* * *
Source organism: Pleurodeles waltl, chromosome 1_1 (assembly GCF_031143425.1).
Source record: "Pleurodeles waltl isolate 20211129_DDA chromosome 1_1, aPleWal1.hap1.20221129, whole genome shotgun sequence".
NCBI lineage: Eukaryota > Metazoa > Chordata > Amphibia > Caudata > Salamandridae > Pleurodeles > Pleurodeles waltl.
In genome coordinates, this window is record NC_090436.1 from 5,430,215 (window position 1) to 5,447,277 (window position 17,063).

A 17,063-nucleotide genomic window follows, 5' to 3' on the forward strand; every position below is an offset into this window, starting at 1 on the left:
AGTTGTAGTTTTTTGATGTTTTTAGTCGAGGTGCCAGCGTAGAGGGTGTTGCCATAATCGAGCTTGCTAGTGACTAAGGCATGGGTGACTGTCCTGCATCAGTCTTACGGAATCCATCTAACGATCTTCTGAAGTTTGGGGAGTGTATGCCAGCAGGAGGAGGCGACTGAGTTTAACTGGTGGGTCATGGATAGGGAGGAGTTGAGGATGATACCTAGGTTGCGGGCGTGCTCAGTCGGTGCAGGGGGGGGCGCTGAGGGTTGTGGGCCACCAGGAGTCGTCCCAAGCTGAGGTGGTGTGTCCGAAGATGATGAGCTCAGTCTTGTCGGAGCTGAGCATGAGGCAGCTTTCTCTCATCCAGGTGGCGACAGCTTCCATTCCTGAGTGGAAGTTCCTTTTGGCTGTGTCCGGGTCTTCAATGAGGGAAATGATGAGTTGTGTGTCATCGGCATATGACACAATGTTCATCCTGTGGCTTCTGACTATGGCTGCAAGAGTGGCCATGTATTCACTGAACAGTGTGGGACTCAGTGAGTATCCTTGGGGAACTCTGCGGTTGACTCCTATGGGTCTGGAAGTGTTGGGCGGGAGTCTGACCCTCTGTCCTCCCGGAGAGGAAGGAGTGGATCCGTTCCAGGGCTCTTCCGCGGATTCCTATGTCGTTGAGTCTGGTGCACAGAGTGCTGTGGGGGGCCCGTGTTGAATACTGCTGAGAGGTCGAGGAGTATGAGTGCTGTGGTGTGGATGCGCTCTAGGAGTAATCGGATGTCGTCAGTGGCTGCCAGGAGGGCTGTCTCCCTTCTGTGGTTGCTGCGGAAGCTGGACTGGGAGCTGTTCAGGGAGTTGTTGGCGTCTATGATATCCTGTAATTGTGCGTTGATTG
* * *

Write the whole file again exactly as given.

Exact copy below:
Source organism: Pleurodeles waltl, chromosome 1_1 (assembly GCF_031143425.1).
Source record: "Pleurodeles waltl isolate 20211129_DDA chromosome 1_1, aPleWal1.hap1.20221129, whole genome shotgun sequence".
NCBI lineage: Eukaryota > Metazoa > Chordata > Amphibia > Caudata > Salamandridae > Pleurodeles > Pleurodeles waltl.
In genome coordinates, this window is record NC_090436.1 from 5,430,215 (window position 1) to 5,447,277 (window position 17,063).

A 17,063-nucleotide genomic window follows, 5' to 3' on the forward strand; every position below is an offset into this window, starting at 1 on the left:
AGTTGTAGTTTTTTGATGTTTTTAGTCGAGGTGCCAGCGTAGAGGGTGTTGCCATAATCGAGCTTGCTAGTGACTAAGGCATGGGTGACTGTCCTGCATCAGTCTTACGGAATCCATCTAACGATCTTCTGAAGTTTGGGGAGTGTATGCCAGCAGGAGGAGGCGACTGAGTTTAACTGGTGGGTCATGGATAGGGAGGAGTTGAGGATGATACCTAGGTTGCGGGCGTGCTCAGTCGGTGCAGGGGGGGGCGCTGAGGGTTGTGGGCCACCAGGAGTCGTCCCAAGCTGAGGTGGTGTGTCCGAAGATGATGAGCTCAGTCTTGTCGGAGCTGAGCATGAGGCAGCTTTCTCTCATCCAGGTGGCGACAGCTTCCATTCCTGAGTGGAAGTTCCTTTTGGCTGTGTCCGGGTCTTCAATGAGGGAAATGATGAGTTGTGTGTCATCGGCATATGACACAATGTTCATCCTGTGGCTTCTGACTATGGCTGCAAGAGTGGCCATGTATTCACTGAACAGTGTGGGACTCAGTGAGTATCCTTGGGGAACTCTGCGGTTGACTCCTATGGGTCTGGAAGTGTTGGGCGGGAGTCTGACCCTCTGTCCTCCCGGAGAGGAAGGAGTGGATCCGTTCCAGGGCTCTTCCGCGGATTCCTATGTCGTTGAGTCTGGTGCACAGAGTGCTGTGGGGGGCCCGTGTTGAATACTGCTGAGAGGTCGAGGAGTATGAGTGCTGTGGTGTGGATGCGCTCTAGGAGTAATCGGATGTCGTCAGTGGCTGCCAGGAGGGCTGTCTCCCTTCTGTGGTTGCTGCGGAAGCTGGACTGGGAGCTGTTCAGGGAGTTGTTGGCGTCTATGATATCCTGTAATTGTGCGTTGATTG